Undocumented Dreamer

Barack Obama’s presidency is a glimmer of hope to many undocumented immigrants waiting for equal opportunity in the U.S. The undocumented under the age of 35 hold on to the hope of  the promise of conditional residency provided by the Development, Relief, and Education for Alien Minors (DREAM) Act.

First brought to Senate in 2001, the DREAM Act proposed higher chances of permanent residency to undocumented minors. As of 2009, the Act states that such opportunity would be considered in exchange for: arriving and living in the U.S. as a minor for at least five years, graduating from high school or attending a four-year institution, and  having a good moral character. In addition, undocumented immigrants would have to be between ages 12 and 35 at the time of application, according to Dreamact.info.

Among the collective voices that support the DREAM Act is Norma Sanchez. Through social media, Sanchez is telling her story*. “My parents brought me to the United States [from Jalisco, Mexico] when I was only four months old,” she said.

Now, 23-year-old Sanchez, although grateful for her parents’ sacrifice, remembers living in fear of Immigration and Customs Enforcement finding them and deporting them back to Mexico. “We were always paranoid and scared that [ICE] would come looking for us,” she states. Sanchez’s family once received a letter from ICE informing them to leave the country within 30 days. The family moved, but lived in fear. Four years after the letter, ICE interrupted Sanchez’s family once again. Sanchez recalls her first separation from her family, “Since I was not born in the U.S., my mom was worried that they would ask to see my documentation so she told me to pack some stuff, get my sisters and get out of the house.”

Sanchez’s parents were deported, causing her and her siblings to live temporarily with an aunt. After a month, her parents came back to the U.S. Sanchez claims “They risked their lives to be with their children. Who wouldn’t?”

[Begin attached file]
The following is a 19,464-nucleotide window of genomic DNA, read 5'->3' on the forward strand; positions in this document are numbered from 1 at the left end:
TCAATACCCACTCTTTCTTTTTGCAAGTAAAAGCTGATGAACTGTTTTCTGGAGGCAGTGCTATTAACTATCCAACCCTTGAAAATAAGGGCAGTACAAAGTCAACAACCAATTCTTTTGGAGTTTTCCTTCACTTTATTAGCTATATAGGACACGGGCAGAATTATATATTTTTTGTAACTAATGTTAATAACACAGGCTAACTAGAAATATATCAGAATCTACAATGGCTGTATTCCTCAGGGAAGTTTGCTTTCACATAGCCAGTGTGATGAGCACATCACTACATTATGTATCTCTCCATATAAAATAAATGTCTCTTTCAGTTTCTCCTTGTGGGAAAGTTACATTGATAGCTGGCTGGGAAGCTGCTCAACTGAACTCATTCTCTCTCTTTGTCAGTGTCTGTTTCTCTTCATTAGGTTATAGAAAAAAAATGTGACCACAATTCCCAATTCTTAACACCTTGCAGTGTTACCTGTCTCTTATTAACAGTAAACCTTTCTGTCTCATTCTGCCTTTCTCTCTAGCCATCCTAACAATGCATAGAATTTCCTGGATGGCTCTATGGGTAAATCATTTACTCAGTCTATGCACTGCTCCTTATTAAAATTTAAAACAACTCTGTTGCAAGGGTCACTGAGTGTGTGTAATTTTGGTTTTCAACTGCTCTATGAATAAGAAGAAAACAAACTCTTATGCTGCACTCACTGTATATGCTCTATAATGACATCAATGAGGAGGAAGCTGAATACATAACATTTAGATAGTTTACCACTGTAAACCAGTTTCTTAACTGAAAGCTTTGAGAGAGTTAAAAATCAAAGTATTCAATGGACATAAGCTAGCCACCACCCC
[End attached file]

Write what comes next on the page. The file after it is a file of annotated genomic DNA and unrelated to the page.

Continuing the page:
Paranoia, however, occupied Sanchez’s family until her parents faced deportation once again. Sanchez remembers spending her last moments in the U.S. with her parents.“We have been separated for over a year and I can honestly say that it tortures me every day,” Sanchez said.

ICE reported 366,292 deportations for the 2012 fiscal year. Less than half were non-criminal violators, a number significantly important to a family like Sanchez’s. “My parents never committed crimes, never stole identities, always paid their taxes, had children born in the U.S. but for some reason that wasn’t enough,” Sanchez exclaimed.

Many people who face deportation are only living in the U.S. in pursuit of the “American dream.” Undocumented children in schools stand to benefit from the DREAM Act.

As a short resolution, Sanchez was recently approved for Deferred Action for Childhood Arrivals. DACA provides temporary opportunity to work in the U.S. without deportation. Unlike the DREAM Act, this opportunity does not grant the legal status beyond the approved deferred action.

The DREAM Act, however beneficial, has not been enacted. The bill passed the House in December 2010, but failed to acquire the 60 votes necessary from the Senate. The future of the DREAM Act is still under speculation.

Sanchez and others have been voicing their opinions in favor of the DREAM Act. “We are not going to stop fighting for equality nor for a reform to the immigration system,” she states.

Sanchez is currently living in Dallas, Texas and shares her story with anyone interested. Under her DACA permit, she plans to start working soon.

*If you’d like to read Norma Sanchez’s full story please click on this link. 


Video courtesy of: ILW.com

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